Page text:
Mary Matalin, publisher.

Gossip, speculation, and scuttlebutt about politics.
Aug. 13 2008 7:04 PM

Mary Matalin, Publisher

When political hacks edit books.

Mary Matalin. Click image to expand.
Republican strategist Mary Matalin 

Jerome R. Corsi has written a book about Barack Obama cleverly titled The Obama Nation: Leftist Politics and the Cult of Personality. The book is published by Threshold Editions, Mary Matalin's imprint at Simon & Schuster. It "was not designed to be, and does not set out to be, a political book," Matalin sniffed to Jim Rutenberg and Julie Bosman of the New York Times. Rather, it is "a piece of scholarship, and a good one at that." Corsi holds a doctorate in government from Harvard University, and the book's cover highlights Corsi's academic credential with the byline "Jerome R. Corsi, Ph.d."

But Corsi, a staff reporter for the hard-right World Net Daily and co-author of Unfit for Command: Swift Boat Veterans Speak Out Against John Kerry, a 2004 hit job published by the hard-right Regnery, maintains his scholarly posture with some difficulty. In his off-hours, Corsi calls Arabs "ragheads" and Bill Clinton an "anti-American communist" on Internet message boards. Susan Estrich is "Susan Estrogen" and Katie Couric is "Little Katie Communist." In the past, Corsi's fellow conservative, Debbie Schlussel, has even accused Corsi of plagiarism (though, to be fair, this looks to me more like garden-variety theft, i.e., taking an idea and some facts from another columnist without extending the usual courtesy of a citation; a minor offense in journalism, if not in academia).

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Why did Corsi write The Obama Nation? Was it in disinterested pursuit of scholarly truth? Er, not exactly. "The goal is to defeat Obama," he told the Times. "I don't want Obama to be in office."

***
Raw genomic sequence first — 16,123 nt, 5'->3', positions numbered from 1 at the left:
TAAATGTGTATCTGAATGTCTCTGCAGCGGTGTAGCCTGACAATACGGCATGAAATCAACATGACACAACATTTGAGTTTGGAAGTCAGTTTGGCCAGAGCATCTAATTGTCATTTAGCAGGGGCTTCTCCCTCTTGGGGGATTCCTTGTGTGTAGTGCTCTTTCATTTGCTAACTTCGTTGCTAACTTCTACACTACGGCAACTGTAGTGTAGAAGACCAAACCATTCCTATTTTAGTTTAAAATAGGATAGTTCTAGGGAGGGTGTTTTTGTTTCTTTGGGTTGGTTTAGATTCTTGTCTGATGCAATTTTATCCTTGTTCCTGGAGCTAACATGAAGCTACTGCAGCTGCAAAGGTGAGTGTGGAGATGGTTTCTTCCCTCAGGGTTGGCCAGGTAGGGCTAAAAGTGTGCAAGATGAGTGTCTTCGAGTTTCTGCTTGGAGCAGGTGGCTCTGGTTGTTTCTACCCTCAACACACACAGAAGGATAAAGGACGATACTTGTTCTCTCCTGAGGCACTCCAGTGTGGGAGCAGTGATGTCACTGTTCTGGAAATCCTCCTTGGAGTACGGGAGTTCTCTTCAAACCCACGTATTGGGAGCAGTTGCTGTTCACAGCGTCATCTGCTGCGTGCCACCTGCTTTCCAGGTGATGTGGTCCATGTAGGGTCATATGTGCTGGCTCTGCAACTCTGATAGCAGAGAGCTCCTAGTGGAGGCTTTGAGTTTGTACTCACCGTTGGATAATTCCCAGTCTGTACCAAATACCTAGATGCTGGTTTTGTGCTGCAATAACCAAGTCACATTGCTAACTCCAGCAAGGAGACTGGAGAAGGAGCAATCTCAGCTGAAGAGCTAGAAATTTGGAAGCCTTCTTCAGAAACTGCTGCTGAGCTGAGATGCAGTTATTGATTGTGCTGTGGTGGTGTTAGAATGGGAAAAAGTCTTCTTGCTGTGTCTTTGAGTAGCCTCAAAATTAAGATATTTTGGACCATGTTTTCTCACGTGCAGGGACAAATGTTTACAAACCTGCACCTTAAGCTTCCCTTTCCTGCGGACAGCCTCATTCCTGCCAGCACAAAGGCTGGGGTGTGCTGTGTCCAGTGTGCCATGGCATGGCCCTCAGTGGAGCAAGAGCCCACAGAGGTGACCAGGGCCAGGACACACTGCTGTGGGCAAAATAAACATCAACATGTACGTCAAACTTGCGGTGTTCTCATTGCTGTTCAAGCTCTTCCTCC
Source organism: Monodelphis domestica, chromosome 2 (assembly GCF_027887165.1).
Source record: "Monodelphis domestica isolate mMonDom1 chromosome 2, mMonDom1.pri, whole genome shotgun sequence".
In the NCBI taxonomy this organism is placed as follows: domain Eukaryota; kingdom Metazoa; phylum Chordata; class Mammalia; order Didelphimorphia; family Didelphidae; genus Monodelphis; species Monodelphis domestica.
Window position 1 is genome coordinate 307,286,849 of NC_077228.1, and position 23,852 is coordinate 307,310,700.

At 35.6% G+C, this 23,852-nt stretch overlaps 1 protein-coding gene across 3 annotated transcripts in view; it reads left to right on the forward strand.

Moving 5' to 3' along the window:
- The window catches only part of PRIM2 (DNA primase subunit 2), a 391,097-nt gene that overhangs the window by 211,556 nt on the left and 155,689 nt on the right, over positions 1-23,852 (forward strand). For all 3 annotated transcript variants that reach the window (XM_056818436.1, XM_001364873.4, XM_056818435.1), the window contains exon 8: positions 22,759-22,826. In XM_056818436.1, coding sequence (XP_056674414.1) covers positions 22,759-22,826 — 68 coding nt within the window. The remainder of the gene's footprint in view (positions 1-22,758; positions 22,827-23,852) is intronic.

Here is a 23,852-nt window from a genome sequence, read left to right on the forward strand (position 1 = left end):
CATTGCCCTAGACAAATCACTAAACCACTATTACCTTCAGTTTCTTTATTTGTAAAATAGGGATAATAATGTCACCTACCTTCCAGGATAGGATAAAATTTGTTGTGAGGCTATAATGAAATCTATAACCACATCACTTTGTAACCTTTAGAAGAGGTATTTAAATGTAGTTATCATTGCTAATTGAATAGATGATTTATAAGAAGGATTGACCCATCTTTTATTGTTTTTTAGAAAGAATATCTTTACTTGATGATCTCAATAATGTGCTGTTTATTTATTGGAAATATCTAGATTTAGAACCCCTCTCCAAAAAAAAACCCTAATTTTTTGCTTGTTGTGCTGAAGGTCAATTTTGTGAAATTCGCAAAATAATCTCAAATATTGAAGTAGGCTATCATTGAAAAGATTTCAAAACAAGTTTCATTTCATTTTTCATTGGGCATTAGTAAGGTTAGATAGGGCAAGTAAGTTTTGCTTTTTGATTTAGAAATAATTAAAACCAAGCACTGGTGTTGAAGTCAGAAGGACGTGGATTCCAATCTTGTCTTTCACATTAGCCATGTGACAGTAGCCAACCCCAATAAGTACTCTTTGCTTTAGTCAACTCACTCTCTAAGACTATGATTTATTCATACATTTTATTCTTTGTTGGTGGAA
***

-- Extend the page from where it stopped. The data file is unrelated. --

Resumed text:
I haven't read The Obama Nation. But both the Times and Media Matters for America, a liberal watchdog Web site (and the source of my above links to "ragheads," etc.), cite multiple errors in the book. Ordinarily, when an author or an editor discovers errors in a book's text, he or she arranges to correct them in the next printing. I've done this myself. But neither Corsi nor Matalin responded to e-mails from me asking whether they intended to correct any errors in The Obama Nation—it would be a miracle if there were none. In the Times, Corsi brushed aside the Media Matters critique because of its politics. Now, I yield to no one in my skepticism regarding the veracity of Media Matters' chief executive officer, the former right-wing hit man David Brock. But Media Matters operates on the principle of transparency, providing links and video clips necessary to assess its claims of falsehood. Sometimes the claims hold up; sometimes they seem like a reach. Most of its findings concerning The Obama Nation are unassailable. For instance, Obama either has or hasn't stated publicly when he stopped using marijuana and cocaine. According to Corsi, he hasn't. According to Obama's memoir Dreams From My Father he has. "I stopped getting high" when he was an undergraduate at Columbia, Obama writes. The Times further notes that in 2003, Obama told the State Journal-Register of Springfield, Ill., in response to a question about drug use, "I haven't done anything since I was 20 years old." When the Times confronted Corsi with this information, he changed the subject from his book's obvious error to what he deems the unreliability of self-reporting on matters of drug use. Which, of course, was entirely beside the point.